» Registration Open for 2013 Wharton Leadership Conference
» Center hosts 5th annual People and Organizations Conference
» Cappelli honored on 2012 list of Most Influential Thinkers
» New book explodes myths about skills gap
» UST Global’s Sajan Pillai: Creating a New Era of ‘Social Capital’
» Havoc in the Workplace: Coping with ‘Hurricane’ Employees
» The Complex Economics of America’s Minimum Wage
» Pepperidge Farm’s Irene Chang Britt: ‘Take the Crappy Assignments’
Registration Open for 2013 Wharton Leadership Conference
The 2013 Wharton Leadership Conference, to be held on June 19 at the Wharton School, will explore "Rising Up to Leadership" - how individuals and organizations should ready themselves both for the predictable as well as the unanticipated challenges that are sure to mark the future. Confirmed speakers include Denise Morrison, President and CEO of Campbell Soup; Alex Gorsky, CEO of Johnson & Johnson; Peter Grauer, Chairman of Bloomberg Inc.; and Joseph Pfeifer, the New York City Fire Department's Chief of Counterterrorism and Emergency Preparedness. Please visit the conference website for more details and to register for the event.
Center hosts 5th annual People and Organizations Conference
The 5th annual People and Organizations conference, held on September 28-29, 2012 at the Wharton School, brought together more than 70 scholars from leading business schools all around the world to discuss the latest research on employment issues. Among the highlights of the two-day program, which was organized by the Center for Human Resources, was a panel on workplace institutions, which reported on conditions in Chinese factories and issues of workplace enforcement. Other sessions covered such diverse topics as the way in which incentive programs can skew managers’ dismissal behaviors, the various ways that social networks can help people find jobs, and the challenges of managing gender diversity within professional services firms. Presentations were mixed with extensive discussion as participants shared their own insights on the topics.
Cappelli honored on 2012 list of Most Influential Thinkers
Peter Cappelli ranks fifth on the list of HR Most Influential 2012 Top 20 International Thinkers - considered to be the "best talent guy worldwide" for his work on supply chain thinking in talent management and admired for his "bravery in taking a contrarian view and challenging US-centric views on leadership and management practices." Cappelli, who held the 17th spot on the 2011 list of most influential thinkers, is one of only eight to make the list again in 2012. Among the newcomers to the 2012 list is Martin Seligman, professor of psychology at the University of Pennsylvania, and well-known for his work in the field of positive psychology and its application to the workplace.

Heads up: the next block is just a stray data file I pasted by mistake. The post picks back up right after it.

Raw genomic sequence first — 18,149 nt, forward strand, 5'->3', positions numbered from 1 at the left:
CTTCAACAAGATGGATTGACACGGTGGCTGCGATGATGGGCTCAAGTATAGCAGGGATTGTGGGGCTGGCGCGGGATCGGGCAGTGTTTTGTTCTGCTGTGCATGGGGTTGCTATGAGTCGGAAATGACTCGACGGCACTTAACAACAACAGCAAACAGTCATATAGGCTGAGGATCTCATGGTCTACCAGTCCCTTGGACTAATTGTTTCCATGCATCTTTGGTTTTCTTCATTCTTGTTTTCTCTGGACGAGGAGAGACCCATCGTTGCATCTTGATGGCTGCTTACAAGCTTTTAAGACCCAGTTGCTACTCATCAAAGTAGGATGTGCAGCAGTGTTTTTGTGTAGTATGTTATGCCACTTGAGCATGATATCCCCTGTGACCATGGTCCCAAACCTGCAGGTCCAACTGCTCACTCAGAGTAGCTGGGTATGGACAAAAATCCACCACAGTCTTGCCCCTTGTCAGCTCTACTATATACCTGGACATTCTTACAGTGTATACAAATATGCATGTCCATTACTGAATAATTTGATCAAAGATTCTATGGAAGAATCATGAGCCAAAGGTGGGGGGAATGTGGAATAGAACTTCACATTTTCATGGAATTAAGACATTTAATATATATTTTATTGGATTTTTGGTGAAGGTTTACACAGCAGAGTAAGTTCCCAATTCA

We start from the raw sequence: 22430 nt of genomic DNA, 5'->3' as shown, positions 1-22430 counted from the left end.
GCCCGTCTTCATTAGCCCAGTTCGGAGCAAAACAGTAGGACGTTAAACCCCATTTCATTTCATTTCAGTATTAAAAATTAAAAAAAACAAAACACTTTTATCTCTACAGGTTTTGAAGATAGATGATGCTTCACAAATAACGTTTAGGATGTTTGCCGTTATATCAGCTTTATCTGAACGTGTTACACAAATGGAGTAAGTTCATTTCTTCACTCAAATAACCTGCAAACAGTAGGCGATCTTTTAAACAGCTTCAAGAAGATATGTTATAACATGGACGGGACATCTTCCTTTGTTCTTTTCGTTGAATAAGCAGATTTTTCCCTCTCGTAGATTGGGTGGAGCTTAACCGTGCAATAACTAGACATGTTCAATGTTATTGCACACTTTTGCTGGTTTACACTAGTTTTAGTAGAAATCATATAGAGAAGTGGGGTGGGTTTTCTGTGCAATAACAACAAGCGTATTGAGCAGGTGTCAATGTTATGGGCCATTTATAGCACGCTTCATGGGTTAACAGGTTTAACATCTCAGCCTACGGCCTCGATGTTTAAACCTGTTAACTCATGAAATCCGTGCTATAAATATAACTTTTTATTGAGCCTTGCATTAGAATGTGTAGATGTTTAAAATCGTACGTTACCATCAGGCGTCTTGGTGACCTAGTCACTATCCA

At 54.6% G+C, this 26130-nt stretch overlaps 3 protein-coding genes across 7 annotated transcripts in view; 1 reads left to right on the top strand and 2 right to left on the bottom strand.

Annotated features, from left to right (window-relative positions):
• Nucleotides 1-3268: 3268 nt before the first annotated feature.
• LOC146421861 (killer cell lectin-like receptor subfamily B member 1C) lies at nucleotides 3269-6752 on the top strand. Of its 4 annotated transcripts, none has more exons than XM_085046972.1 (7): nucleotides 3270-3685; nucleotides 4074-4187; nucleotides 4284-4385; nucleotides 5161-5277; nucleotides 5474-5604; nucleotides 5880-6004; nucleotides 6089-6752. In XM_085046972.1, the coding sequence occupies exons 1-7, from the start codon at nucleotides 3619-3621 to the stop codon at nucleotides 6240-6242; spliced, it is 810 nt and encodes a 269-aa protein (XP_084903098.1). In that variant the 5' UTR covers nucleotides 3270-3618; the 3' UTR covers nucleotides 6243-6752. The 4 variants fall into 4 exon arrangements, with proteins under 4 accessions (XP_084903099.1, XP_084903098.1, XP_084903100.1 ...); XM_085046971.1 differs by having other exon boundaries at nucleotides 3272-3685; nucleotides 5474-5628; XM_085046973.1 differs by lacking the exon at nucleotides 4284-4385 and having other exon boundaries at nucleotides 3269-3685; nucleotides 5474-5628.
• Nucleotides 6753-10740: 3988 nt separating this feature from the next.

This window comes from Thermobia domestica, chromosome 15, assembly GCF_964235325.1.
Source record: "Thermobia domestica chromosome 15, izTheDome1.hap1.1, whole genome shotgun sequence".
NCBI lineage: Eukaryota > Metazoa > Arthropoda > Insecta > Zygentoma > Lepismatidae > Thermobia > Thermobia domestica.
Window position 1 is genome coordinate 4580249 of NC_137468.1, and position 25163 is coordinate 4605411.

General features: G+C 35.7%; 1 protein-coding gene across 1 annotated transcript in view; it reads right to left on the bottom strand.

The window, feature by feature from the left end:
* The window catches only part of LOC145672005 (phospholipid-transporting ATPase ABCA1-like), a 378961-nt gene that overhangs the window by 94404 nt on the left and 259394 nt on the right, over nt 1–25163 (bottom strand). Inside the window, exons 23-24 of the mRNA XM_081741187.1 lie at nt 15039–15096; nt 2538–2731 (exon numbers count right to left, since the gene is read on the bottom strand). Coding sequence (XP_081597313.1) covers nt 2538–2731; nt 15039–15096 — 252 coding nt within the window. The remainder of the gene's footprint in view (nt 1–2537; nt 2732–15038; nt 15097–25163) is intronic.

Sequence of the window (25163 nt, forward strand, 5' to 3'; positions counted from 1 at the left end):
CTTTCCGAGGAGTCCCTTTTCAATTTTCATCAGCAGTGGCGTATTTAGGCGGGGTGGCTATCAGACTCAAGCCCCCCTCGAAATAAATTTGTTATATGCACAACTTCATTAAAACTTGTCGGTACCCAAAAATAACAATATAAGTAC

New book explodes myths about skills gap
If companies are having a hard time finding skilled workers, it’s most likely a problem of their own making according to
Peter Cappelli’s new book Why Good People Can’t Get Jobs – The Skills Gap and What Companies Can Do About It. The book explores – and explodes – myths about the skills gap from both the supply side and the demand side, and posits that the hiring process itself, and specifically software-driven hiring, can lead to absurd hurdles in screening candidates. Ultimately Cappelli defines the heart of the problem of the supply-demand mismatch as a shortfall in the kinds of skills best learned on the job as companies rely more on outside hiring and less on training and internal development. Cappelli’s solutions thus focus on what he calls the “not so novel” idea of developing skills on and for the job in ways that benefit both companies and workers.
2012 Wharton Leadership Conference explores challenges of leading in a world of conflict
A common theme among the speakers at the 16th annual Wharton Leadership Conference was the power of “active followers” to support leaders in making critical decisions, particularly at times of uncertainty and conflicting options. Such critical decision-making was illustrated in dramatic fashion by astronaut Jeffrey Ashby’s tale of a NASA Space Shuttle mission that was minutes away from aborting and by adventurer John Kanengieter's brush with death climbing Panwali Dwar. But trust, communication, and clarity of mission are also key for leaders on the ground. In outlining her guiding principles for leadership, Estee Lauder’s global brand president Jane Hertzmark Hudis told the audience that “your team is absolutely everything,” and MeadWestvaco CEO John Luke admonished leaders to “communicate, communicate, communicate” to ensure that their organizations have a “vision and one common goal.”
General Motors Vice Chairman Steve Girsky and U.S. Army Under Secretary Dr. Joseph Westphal offered lessons in leadership based on their experiences in turning around the cultures of large organizations. Award-winning journalist Adam Bryant, who has interviewed hundreds of CEOs, highlighted the qualities shared by the most successful leaders: “battle-hardened” confidence, fearlessness, a simple mindset, passionate confidence, and team smarts. Wharton professor Adam Grant discussed his research, which has found that introverted leaders who “lead quietly” – leading by doing, and learning by listening – can be more effective motivators than extroverts. And William Pelster described his firm’s journey to transform its leadership development paradigm, which resulted in building Deloitte University, a $300-million facility that now annually delivers a million hours of training focused on leadership and the development of high-potential employees. The conference, co-hosted by the Center for Human Resources and the Center for Leadership & Change Management, was held at the Wharton School on Wednesday, June 20, 2012.